It is hard to classify Carol Cassella’s third novel, Gemini. It is a mystery, a love story, and a human drama centered around a severely injured “Jane Doe” in a Seattle hospital ICU. Strongly influenced by the setting in Seattle and the isolated villages of Washington’s Olympic Peninsula, it is a compelling look at the collision of a physician’s personal and professional life.
Charlotte Reese is a young doctor who is on duty when the unconscious and unidentified mystery patient is transferred to the hospital from a smaller facility on the Peninsula. The search is on for her identity and the mystery grows deeper as no one claims her and no one seems to even be looking for the missing woman, who was probably the victim of a hit and run driver.
As the patient’s condition worsens, Charlotte is forced to make difficult decisions regarding her care, and she struggles to maintain her professional distance. If “Jane” doesn’t awaken from her coma, is hers a life worth fighting to preserve? Why is it that no one is looking for her?
Charlotte gets more deeply involved in trying to discover the mystery woman’s identity as the police investigation seems to be at a dead end, and she enlists the help of her boyfriend, Eric, a science journalist.
The reader is drawn in by the complicated relationship between Charlotte and Eric, the medical detail and moral complexities regarding life and death, the mystery of the patient’s identity, and the search for her story, which led up to the present situation.
Chapters alternate between Charlotte’s life and work and the story of Raney, a young girl growing up in a village on the peninsula, who we come to learn is the person lying in the hospital.
As details begin to emerge about who Jane Doe might be, everything becomes even more complicated. Eventually, the author reveals more connections between the two women’s lives and the reader is continually surprised by twists in the plot.
It’s a well written, interesting story with enough detail and mystery to make it hard to put down. One of my favorite reads in recent months, I am happy to recommend Gemini. Cassella’s earlier novels are Oxygen and Healer. Besides being a writer and speaker, she is a practicing anesthesiologist and mother to two sets of twins! She lives on Bainbridge Island, Washington.
Kathleen Pohlig is owner of Cherry Street Books in Alexandria.
The Compound Effect
by Darren Hardy
After reading many non-fiction books that are directly applicable to improving my work and personal life, I finally came across one that had many great ideas, most of which are simple to incorporate into my life.
The first step is taking personal responsibility, making good choices and working diligently toward whatever we have on our goal list. Hardy states, “We all come into this world the same: naked, scared, and ignorant. After that grand entrance, the life we end up with is simply an accumulation of all our choices we make.”
Hardy’s book gives practical suggestions for becoming the best we can be and tips for improving relationships in our lives.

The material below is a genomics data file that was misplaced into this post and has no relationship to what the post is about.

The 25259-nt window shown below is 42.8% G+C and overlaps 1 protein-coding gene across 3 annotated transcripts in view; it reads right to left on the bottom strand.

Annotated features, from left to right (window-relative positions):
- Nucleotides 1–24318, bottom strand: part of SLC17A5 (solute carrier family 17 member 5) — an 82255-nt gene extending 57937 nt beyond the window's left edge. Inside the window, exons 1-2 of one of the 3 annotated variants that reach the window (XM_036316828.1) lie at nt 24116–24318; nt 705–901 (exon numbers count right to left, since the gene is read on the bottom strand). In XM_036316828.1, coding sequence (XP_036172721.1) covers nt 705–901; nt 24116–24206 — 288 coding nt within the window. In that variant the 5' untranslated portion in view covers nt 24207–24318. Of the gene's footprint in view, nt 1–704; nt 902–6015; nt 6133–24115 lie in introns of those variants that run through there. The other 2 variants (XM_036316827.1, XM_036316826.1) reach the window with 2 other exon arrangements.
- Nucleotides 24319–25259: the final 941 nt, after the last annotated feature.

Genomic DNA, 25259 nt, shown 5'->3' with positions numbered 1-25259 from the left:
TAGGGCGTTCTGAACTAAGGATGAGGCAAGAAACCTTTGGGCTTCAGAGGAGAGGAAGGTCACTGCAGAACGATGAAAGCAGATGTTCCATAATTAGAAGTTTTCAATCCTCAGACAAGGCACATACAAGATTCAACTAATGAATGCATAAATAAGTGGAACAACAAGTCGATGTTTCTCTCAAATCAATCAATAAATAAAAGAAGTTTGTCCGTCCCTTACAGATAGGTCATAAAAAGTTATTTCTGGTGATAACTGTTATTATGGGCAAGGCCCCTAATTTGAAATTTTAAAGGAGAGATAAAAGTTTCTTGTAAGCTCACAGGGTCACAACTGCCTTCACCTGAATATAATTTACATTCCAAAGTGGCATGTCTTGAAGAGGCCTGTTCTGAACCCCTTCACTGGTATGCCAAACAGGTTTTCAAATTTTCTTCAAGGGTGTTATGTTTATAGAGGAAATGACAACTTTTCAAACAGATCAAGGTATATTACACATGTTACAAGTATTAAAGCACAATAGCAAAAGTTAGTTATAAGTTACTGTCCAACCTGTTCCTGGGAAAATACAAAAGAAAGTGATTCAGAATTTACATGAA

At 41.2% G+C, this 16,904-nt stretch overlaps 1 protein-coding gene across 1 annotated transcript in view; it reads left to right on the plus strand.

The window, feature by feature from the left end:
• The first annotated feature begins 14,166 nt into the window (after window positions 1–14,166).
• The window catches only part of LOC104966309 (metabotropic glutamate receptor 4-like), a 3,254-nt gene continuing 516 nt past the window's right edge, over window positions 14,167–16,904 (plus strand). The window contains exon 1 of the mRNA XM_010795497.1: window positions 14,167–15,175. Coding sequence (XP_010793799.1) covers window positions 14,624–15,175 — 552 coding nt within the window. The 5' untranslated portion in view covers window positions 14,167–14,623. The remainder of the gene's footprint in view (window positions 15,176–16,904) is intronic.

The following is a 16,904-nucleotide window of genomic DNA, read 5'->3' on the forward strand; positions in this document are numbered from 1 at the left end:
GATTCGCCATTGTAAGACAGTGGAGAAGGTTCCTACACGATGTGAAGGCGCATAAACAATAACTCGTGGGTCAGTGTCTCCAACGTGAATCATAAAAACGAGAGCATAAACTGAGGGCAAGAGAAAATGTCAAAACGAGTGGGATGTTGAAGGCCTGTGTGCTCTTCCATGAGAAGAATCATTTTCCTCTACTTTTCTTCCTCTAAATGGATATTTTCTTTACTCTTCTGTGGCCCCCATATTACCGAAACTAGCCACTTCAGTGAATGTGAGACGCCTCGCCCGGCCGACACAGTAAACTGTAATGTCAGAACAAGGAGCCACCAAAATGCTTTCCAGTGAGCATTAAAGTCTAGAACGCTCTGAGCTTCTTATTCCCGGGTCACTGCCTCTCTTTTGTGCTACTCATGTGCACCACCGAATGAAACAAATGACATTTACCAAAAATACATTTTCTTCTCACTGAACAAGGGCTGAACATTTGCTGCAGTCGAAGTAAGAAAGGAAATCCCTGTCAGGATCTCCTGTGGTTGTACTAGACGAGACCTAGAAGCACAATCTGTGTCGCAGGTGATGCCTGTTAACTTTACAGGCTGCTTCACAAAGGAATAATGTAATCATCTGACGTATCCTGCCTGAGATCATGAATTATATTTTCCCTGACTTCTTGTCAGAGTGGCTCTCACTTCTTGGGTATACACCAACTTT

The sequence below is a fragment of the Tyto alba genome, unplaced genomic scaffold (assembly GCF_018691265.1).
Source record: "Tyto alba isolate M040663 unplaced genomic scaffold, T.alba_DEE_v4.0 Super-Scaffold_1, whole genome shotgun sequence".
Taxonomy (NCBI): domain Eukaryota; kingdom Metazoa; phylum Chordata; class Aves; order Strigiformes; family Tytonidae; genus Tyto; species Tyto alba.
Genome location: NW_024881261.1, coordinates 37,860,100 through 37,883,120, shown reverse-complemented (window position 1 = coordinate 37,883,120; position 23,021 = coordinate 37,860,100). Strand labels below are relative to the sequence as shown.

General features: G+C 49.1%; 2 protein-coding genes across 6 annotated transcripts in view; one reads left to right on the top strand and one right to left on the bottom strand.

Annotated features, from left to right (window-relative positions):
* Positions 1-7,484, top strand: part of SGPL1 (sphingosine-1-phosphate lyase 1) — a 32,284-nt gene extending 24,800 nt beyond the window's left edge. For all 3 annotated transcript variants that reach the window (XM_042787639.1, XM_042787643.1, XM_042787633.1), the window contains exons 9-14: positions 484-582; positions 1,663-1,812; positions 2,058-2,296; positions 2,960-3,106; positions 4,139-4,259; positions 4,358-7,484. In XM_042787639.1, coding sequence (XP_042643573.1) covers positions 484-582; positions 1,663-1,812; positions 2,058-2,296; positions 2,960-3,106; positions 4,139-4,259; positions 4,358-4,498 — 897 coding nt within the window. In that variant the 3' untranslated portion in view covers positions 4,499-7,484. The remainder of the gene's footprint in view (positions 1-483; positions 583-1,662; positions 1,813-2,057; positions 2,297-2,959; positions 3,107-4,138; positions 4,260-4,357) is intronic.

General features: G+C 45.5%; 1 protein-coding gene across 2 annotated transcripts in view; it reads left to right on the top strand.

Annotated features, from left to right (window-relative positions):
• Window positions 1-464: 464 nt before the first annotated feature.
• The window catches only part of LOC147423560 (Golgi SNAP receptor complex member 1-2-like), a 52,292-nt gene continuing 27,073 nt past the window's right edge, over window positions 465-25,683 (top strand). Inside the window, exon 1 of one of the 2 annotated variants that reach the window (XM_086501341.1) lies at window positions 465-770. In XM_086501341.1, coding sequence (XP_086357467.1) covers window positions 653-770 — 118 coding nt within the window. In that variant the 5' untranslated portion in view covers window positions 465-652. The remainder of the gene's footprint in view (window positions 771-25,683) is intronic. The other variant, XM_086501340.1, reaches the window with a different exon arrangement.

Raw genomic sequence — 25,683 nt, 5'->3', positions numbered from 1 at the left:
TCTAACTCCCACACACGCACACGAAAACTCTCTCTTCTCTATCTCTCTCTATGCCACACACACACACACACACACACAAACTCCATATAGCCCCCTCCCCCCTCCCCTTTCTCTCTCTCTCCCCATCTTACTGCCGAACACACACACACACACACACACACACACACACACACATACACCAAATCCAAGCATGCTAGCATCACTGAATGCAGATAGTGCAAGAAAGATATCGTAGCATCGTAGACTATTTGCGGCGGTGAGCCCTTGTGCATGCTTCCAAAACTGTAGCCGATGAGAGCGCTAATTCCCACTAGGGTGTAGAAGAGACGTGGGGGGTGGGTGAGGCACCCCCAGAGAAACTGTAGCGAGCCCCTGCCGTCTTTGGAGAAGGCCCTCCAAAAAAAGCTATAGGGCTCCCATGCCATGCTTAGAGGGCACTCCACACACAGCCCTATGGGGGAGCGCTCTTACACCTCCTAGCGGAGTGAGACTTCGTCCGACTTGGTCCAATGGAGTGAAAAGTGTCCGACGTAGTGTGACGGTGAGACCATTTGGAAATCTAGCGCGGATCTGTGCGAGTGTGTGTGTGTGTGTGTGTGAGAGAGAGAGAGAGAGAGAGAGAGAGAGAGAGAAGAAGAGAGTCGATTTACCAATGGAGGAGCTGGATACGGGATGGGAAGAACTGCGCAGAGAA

I’m completely convinced that this book will have a positive impact on your life. It’s a quick read loaded with practical tips that will encourage you to get started in following the path toward a more satisfying existence.
Del Mari Runck of Alexandria is the president/CEO of Neighborhood National Bank. Reading has been a lifelong passion.
The Red Tent by Anita Diamant
…is a sweeping piece of Biblical fiction told in the voice of Jacob’s daughter, Dinah. The red tent is where women gathered during birthing, menses and illness.
The book gives voice to the sorority of women who are Jacob’s wives – Rachel, Leah, Zilpah and Bilhah. We learn of birthing miracles, slaves, artisans, household gods, and sisterhood secrets. Dinah delves into her own saga of betrayals, grief and a call to midwifery.
“…my mother and aunties spun a sticky web of loyalties and grudges,” Diamant writes as Dinah. “They traded secrets like bracelets, and these were handed down to me…. They told me things I was too young to hear…and made me swear to remember.”
I’m certainly not a Biblical scholar, but I enjoyed getting the voice of the feminine…the ficitonalized Biblical slant as told by God’s daughters instead of sons.
I would recommend this to any reader who is open to simply “considering.”
Ann Hermes of Alexandria is a “life-long learner and questioner.”
The Yard by Alex Grecian
In 1890 London, Jack the Ripper has finally stopped killing. Walter Day is a new detective with the Scotland Yard Murder Squad and is alienated for his status. But when men on the Murder Squad become targets of a new killer, they must put aside prejudice to catch him before they are picked off one by one.
I thoroughly enjoyed this novel. The author really did his research to make it feel authentic. It bleeds the nitty-gritty of the Victorian London scene. Glimpses into the killer’s head amp up suspense, and as I invested in each detective’s story, I held my breath as they unknowingly walked side-by-side with mortal danger.
I was also completely satisfied with the ending. All plot points, though not tied neatly with a bow, were brought to a fulfilling close. A great read!
Jessica Sly is a resident of Alexandria, going on two years, and works in the Echo Press editorial department.